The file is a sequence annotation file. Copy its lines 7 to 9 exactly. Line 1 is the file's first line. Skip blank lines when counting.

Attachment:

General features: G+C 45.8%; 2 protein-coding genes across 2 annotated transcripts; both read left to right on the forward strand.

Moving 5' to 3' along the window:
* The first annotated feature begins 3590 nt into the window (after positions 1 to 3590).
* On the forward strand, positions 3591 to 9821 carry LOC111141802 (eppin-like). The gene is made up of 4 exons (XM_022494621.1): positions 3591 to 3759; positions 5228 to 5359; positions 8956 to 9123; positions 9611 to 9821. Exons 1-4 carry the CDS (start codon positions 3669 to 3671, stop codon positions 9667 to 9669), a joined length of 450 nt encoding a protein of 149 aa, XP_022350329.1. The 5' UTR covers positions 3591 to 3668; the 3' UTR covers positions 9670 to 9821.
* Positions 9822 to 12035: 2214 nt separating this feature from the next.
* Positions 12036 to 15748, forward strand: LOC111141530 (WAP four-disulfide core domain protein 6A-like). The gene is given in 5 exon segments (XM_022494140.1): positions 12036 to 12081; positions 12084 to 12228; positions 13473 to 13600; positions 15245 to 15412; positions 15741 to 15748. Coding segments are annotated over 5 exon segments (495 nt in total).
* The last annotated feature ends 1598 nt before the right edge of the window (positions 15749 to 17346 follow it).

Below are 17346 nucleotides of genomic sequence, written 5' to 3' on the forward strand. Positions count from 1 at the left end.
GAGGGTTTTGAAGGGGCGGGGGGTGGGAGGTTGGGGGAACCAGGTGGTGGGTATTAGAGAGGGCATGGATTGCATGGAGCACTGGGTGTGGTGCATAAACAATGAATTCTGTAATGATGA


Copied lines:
* The last annotated feature ends 1598 nt before the right edge of the window (positions 15749 to 17346 follow it).

Below are 17346 nucleotides of genomic sequence, written 5' to 3' on the forward strand. Positions count from 1 at the left end.
GAGGGTTTTGAAGGGGCGGGGGGTGGGAGGTTGGGGGAACCAGGTGGTGGGTATTAGAGAGGGCATGGATTGCATGGAGCACTGGGTGTGGTGCATAAACAATGAATTCTGTAATGATGA